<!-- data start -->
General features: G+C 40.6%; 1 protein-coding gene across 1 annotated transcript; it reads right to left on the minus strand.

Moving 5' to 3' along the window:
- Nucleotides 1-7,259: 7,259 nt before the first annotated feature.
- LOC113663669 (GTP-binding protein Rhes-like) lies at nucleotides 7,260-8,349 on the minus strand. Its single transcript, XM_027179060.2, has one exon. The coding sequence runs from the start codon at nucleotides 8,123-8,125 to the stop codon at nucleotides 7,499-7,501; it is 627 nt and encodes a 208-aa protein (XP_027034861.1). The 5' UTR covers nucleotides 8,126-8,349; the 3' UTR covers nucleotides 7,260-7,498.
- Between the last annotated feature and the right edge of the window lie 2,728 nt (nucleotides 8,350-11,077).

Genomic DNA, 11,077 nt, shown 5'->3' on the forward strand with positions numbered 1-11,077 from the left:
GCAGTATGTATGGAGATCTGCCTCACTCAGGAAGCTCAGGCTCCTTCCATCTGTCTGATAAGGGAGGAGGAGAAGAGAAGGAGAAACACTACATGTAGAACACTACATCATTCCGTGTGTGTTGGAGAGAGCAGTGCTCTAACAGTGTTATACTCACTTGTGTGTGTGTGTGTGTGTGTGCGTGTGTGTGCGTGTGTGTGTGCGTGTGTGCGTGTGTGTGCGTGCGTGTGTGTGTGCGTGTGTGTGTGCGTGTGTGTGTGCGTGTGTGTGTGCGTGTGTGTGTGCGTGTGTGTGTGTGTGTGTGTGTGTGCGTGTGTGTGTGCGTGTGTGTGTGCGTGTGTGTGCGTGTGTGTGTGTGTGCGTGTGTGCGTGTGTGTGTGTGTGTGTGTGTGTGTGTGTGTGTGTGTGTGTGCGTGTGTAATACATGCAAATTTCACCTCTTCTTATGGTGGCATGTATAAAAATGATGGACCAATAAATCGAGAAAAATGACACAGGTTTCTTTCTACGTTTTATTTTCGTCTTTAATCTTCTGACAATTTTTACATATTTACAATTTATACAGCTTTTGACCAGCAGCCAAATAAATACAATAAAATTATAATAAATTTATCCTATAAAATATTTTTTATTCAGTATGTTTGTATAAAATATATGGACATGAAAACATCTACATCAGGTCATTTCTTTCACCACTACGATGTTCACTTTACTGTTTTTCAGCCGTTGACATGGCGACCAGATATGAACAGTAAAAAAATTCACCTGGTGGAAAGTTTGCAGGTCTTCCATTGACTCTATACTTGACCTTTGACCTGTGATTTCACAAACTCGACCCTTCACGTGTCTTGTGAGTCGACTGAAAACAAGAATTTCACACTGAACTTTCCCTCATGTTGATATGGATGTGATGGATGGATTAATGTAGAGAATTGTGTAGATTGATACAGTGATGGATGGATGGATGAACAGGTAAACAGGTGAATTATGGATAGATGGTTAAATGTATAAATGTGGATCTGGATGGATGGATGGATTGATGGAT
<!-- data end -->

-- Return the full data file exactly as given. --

General features: G+C 40.6%; 1 protein-coding gene across 1 annotated transcript; it reads right to left on the minus strand.

Moving 5' to 3' along the window:
- Nucleotides 1-7,259: 7,259 nt before the first annotated feature.
- LOC113663669 (GTP-binding protein Rhes-like) lies at nucleotides 7,260-8,349 on the minus strand. Its single transcript, XM_027179060.2, has one exon. The coding sequence runs from the start codon at nucleotides 8,123-8,125 to the stop codon at nucleotides 7,499-7,501; it is 627 nt and encodes a 208-aa protein (XP_027034861.1). The 5' UTR covers nucleotides 8,126-8,349; the 3' UTR covers nucleotides 7,260-7,498.
- Between the last annotated feature and the right edge of the window lie 2,728 nt (nucleotides 8,350-11,077).

Genomic DNA, 11,077 nt, shown 5'->3' on the forward strand with positions numbered 1-11,077 from the left:
GCAGTATGTATGGAGATCTGCCTCACTCAGGAAGCTCAGGCTCCTTCCATCTGTCTGATAAGGGAGGAGGAGAAGAGAAGGAGAAACACTACATGTAGAACACTACATCATTCCGTGTGTGTTGGAGAGAGCAGTGCTCTAACAGTGTTATACTCACTTGTGTGTGTGTGTGTGTGTGTGCGTGTGTGTGCGTGTGTGTGTGCGTGTGTGCGTGTGTGTGCGTGCGTGTGTGTGTGCGTGTGTGTGTGCGTGTGTGTGTGCGTGTGTGTGTGCGTGTGTGTGTGCGTGTGTGTGTGTGTGTGTGTGTGTGCGTGTGTGTGTGCGTGTGTGTGTGCGTGTGTGTGCGTGTGTGTGTGTGTGCGTGTGTGCGTGTGTGTGTGTGTGTGTGTGTGTGTGTGTGTGTGTGTGTGTGCGTGTGTAATACATGCAAATTTCACCTCTTCTTATGGTGGCATGTATAAAAATGATGGACCAATAAATCGAGAAAAATGACACAGGTTTCTTTCTACGTTTTATTTTCGTCTTTAATCTTCTGACAATTTTTACATATTTACAATTTATACAGCTTTTGACCAGCAGCCAAATAAATACAATAAAATTATAATAAATTTATCCTATAAAATATTTTTTATTCAGTATGTTTGTATAAAATATATGGACATGAAAACATCTACATCAGGTCATTTCTTTCACCACTACGATGTTCACTTTACTGTTTTTCAGCCGTTGACATGGCGACCAGATATGAACAGTAAAAAAATTCACCTGGTGGAAAGTTTGCAGGTCTTCCATTGACTCTATACTTGACCTTTGACCTGTGATTTCACAAACTCGACCCTTCACGTGTCTTGTGAGTCGACTGAAAACAAGAATTTCACACTGAACTTTCCCTCATGTTGATATGGATGTGATGGATGGATTAATGTAGAGAATTGTGTAGATTGATACAGTGATGGATGGATGGATGAACAGGTAAACAGGTGAATTATGGATAGATGGTTAAATGTATAAATGTGGATCTGGATGGATGGATGGATTGATGGAT